Computer readable program instructions described herein can be downloaded to respective computing/processing devices from a computer readable storage medium or to an external computer or external storage device via a network, for example, the Internet, a local area network, a wide area network and/or a wireless network. The network may comprise copper transmission cables, optical transmission fibers, wireless transmission, routers, firewalls, switches, gateway computers and/or edge servers. A network adapter card or network interface in each computing/processing device receives computer readable program instructions from the network and forwards the computer readable program instructions for storage in a computer readable storage medium within the respective computing/processing device.

Computer readable program instructions for carrying out operations of the present invention may be assembler instructions, instruction-set-architecture (ISA) instructions, machine instructions, machine dependent instructions, microcode, firmware instructions, state-setting data, or either source code or object code written in any combination of one or more programming languages, including an object oriented programming language such as Smalltalk, C++ or the like, and conventional procedural programming languages, such as the “C” programming language or similar programming languages. The computer readable program instructions may execute entirely on the user's computer, partly on the user's computer, as a stand-alone software package, partly on the user's computer and partly on a remote computer or entirely on the remote computer or server. In the latter scenario, the remote computer may be connected to the user's computer through any type of network, including a local area network (LAN) or a wide area network (WAN), or the connection may be made to an external computer (for example, through the Internet using an Internet Service Provider). In some embodiments, electronic circuitry including, for example, programmable logic circuitry, field-programmable gate arrays (FPGA), or programmable logic arrays (PLA) may execute the computer readable program instructions by utilizing state information of the computer readable program instructions to personalize the electronic circuitry, in order to perform aspects of the present invention.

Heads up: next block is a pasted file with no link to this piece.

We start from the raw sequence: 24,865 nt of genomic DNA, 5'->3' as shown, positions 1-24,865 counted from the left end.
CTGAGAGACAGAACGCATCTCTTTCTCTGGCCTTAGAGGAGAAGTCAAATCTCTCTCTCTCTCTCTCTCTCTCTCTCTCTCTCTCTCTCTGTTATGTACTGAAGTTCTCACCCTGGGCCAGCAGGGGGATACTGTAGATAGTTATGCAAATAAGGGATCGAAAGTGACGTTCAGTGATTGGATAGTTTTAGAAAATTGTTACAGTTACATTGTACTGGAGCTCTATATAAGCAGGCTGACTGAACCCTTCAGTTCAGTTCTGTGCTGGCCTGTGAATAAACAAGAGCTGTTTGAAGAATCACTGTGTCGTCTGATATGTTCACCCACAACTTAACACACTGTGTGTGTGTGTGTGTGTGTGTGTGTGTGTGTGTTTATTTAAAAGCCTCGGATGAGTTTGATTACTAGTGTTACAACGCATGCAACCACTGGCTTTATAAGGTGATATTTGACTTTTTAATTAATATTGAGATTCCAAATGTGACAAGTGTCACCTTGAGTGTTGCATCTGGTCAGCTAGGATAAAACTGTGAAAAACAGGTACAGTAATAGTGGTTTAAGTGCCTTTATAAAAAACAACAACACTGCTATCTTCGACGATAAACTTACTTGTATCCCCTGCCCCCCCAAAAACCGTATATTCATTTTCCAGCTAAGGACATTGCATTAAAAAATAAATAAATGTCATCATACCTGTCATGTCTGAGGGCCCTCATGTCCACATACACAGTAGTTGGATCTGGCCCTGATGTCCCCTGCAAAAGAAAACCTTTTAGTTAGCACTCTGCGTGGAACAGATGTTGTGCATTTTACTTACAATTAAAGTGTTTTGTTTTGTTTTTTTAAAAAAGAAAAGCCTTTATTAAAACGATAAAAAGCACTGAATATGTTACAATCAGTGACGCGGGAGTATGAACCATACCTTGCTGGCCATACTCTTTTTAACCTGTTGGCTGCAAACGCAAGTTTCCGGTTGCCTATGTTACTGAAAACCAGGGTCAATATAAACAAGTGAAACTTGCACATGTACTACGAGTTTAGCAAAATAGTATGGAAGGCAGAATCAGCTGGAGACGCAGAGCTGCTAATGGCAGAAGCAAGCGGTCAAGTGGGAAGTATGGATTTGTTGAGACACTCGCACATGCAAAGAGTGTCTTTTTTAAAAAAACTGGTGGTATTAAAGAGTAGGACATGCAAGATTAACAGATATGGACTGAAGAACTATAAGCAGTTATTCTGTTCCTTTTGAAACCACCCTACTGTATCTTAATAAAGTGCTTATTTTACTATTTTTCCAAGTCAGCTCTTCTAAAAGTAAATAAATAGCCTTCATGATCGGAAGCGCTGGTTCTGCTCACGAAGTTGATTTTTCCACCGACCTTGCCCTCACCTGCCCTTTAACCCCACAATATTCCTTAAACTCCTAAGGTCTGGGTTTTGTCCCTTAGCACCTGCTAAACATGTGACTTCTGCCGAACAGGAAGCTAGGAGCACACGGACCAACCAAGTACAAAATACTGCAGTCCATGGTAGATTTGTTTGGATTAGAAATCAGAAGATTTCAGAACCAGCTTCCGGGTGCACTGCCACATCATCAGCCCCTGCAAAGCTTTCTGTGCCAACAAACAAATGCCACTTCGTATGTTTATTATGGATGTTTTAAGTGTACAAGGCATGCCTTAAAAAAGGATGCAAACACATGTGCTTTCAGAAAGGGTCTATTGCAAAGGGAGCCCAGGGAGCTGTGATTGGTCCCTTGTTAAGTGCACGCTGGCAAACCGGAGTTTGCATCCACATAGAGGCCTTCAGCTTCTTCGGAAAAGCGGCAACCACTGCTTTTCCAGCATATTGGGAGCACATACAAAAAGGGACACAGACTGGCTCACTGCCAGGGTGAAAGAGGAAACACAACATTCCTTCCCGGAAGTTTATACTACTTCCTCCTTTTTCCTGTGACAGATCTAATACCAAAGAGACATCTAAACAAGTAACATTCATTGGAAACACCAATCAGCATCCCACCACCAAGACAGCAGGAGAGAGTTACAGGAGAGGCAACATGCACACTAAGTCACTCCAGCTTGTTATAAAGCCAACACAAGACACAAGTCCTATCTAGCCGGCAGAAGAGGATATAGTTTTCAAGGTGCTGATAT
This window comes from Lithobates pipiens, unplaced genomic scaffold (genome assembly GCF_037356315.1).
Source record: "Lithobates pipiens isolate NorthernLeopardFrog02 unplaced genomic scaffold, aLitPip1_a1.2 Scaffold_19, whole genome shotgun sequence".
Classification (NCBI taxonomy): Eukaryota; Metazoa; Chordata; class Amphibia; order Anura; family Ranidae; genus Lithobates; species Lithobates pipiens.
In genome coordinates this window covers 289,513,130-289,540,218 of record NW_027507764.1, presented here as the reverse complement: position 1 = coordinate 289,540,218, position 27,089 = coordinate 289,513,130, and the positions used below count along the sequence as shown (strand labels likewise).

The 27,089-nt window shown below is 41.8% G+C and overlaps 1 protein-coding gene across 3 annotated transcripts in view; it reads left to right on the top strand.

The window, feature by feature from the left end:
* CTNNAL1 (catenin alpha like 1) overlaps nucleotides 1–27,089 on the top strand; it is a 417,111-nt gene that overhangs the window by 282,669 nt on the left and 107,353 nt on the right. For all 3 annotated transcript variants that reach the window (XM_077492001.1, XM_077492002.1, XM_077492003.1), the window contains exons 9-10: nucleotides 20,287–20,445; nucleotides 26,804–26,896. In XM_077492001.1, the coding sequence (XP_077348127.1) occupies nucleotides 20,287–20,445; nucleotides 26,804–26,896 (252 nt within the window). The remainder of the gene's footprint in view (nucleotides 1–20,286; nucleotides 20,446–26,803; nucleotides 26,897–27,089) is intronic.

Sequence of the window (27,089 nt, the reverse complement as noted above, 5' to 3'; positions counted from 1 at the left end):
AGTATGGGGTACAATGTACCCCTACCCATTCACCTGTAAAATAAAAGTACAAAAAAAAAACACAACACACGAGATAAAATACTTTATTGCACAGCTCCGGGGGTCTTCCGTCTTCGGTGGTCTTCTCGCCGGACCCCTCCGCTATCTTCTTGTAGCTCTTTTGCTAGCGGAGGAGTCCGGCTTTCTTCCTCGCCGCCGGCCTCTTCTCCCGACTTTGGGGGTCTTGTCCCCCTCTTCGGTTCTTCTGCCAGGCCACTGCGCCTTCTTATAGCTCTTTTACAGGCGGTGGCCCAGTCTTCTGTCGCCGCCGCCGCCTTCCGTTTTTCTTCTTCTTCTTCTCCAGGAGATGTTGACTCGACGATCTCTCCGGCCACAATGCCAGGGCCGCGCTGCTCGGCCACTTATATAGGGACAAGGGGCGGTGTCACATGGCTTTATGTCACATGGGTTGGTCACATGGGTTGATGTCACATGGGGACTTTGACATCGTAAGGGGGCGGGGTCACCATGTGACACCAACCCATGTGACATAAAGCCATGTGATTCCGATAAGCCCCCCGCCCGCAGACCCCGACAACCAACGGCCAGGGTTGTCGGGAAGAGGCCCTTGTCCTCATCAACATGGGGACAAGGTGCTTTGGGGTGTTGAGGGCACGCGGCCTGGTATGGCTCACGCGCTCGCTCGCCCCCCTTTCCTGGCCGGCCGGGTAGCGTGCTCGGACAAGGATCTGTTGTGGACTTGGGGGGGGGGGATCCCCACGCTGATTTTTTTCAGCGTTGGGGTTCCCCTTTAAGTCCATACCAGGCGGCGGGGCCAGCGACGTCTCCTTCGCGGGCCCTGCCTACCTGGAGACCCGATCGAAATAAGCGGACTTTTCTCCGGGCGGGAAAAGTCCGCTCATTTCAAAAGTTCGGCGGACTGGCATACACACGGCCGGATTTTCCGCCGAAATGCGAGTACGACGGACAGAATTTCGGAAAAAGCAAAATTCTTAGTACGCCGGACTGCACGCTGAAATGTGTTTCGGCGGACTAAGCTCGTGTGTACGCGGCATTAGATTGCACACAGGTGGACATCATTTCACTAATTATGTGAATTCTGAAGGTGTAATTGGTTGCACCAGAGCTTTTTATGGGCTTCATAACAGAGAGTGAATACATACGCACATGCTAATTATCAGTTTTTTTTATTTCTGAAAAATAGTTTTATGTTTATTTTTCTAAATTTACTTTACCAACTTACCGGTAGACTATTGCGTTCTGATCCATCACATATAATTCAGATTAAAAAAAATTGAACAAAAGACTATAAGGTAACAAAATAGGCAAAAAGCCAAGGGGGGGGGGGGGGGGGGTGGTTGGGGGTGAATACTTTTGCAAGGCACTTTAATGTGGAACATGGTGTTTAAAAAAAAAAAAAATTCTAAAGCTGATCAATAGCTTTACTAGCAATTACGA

Aspects of the present invention are described herein with reference to flowchart illustrations and/or block diagrams of methods, apparatus (systems), and computer program products according to embodiments of the invention. It will be understood that each block of the flowchart illustrations and/or block diagrams, and combinations of blocks in the flowchart illustrations and/or block diagrams, can be implemented by computer readable program instructions.

These computer readable program instructions may be provided to a processor of a general purpose computer, special purpose computer, or other programmable data processing apparatus to produce a machine, such that the instructions, which execute via the processor of the computer or other programmable data processing apparatus, create means for implementing the functions/acts specified in the flowchart and/or block diagram block or blocks. These computer readable program instructions may also be stored in a computer readable storage medium that can direct a computer, a programmable data processing apparatus, and/or other devices to function in a particular manner, such that the computer readable storage medium having instructions stored therein comprises an article of manufacture including instructions which implement aspects of the function/act specified in the flowchart and/or block diagram block or blocks.